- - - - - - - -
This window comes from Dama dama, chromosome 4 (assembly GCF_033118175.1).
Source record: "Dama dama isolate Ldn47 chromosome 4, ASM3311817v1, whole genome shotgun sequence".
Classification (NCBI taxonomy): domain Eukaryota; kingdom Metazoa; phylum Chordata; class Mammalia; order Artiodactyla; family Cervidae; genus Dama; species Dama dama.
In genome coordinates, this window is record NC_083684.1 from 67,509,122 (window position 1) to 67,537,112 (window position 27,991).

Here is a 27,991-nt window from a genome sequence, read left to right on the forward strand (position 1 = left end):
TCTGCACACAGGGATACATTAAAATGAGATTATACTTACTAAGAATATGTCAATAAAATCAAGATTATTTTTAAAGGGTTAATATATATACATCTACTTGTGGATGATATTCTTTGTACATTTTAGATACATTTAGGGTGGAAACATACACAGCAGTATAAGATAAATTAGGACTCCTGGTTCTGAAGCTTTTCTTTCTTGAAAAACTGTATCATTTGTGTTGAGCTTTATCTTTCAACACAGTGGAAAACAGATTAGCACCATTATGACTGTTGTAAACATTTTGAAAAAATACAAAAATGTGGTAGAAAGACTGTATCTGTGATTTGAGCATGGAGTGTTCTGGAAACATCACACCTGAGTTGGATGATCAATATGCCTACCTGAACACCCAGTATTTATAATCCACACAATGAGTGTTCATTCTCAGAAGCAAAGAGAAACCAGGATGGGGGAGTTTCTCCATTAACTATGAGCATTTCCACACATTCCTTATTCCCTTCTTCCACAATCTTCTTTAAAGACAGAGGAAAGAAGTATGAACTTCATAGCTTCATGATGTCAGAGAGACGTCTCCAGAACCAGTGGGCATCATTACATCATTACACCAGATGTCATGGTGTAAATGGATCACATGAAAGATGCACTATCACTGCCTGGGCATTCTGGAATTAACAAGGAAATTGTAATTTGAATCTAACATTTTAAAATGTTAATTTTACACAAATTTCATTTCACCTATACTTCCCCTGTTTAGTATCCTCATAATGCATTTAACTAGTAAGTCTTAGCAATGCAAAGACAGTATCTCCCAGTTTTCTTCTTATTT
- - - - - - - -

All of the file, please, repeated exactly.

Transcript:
This window comes from Dama dama, chromosome 4 (assembly GCF_033118175.1).
Source record: "Dama dama isolate Ldn47 chromosome 4, ASM3311817v1, whole genome shotgun sequence".
Classification (NCBI taxonomy): domain Eukaryota; kingdom Metazoa; phylum Chordata; class Mammalia; order Artiodactyla; family Cervidae; genus Dama; species Dama dama.
In genome coordinates, this window is record NC_083684.1 from 67,509,122 (window position 1) to 67,537,112 (window position 27,991).

Here is a 27,991-nt window from a genome sequence, read left to right on the forward strand (position 1 = left end):
TCTGCACACAGGGATACATTAAAATGAGATTATACTTACTAAGAATATGTCAATAAAATCAAGATTATTTTTAAAGGGTTAATATATATACATCTACTTGTGGATGATATTCTTTGTACATTTTAGATACATTTAGGGTGGAAACATACACAGCAGTATAAGATAAATTAGGACTCCTGGTTCTGAAGCTTTTCTTTCTTGAAAAACTGTATCATTTGTGTTGAGCTTTATCTTTCAACACAGTGGAAAACAGATTAGCACCATTATGACTGTTGTAAACATTTTGAAAAAATACAAAAATGTGGTAGAAAGACTGTATCTGTGATTTGAGCATGGAGTGTTCTGGAAACATCACACCTGAGTTGGATGATCAATATGCCTACCTGAACACCCAGTATTTATAATCCACACAATGAGTGTTCATTCTCAGAAGCAAAGAGAAACCAGGATGGGGGAGTTTCTCCATTAACTATGAGCATTTCCACACATTCCTTATTCCCTTCTTCCACAATCTTCTTTAAAGACAGAGGAAAGAAGTATGAACTTCATAGCTTCATGATGTCAGAGAGACGTCTCCAGAACCAGTGGGCATCATTACATCATTACACCAGATGTCATGGTGTAAATGGATCACATGAAAGATGCACTATCACTGCCTGGGCATTCTGGAATTAACAAGGAAATTGTAATTTGAATCTAACATTTTAAAATGTTAATTTTACACAAATTTCATTTCACCTATACTTCCCCTGTTTAGTATCCTCATAATGCATTTAACTAGTAAGTCTTAGCAATGCAAAGACAGTATCTCCCAGTTTTCTTCTTATTT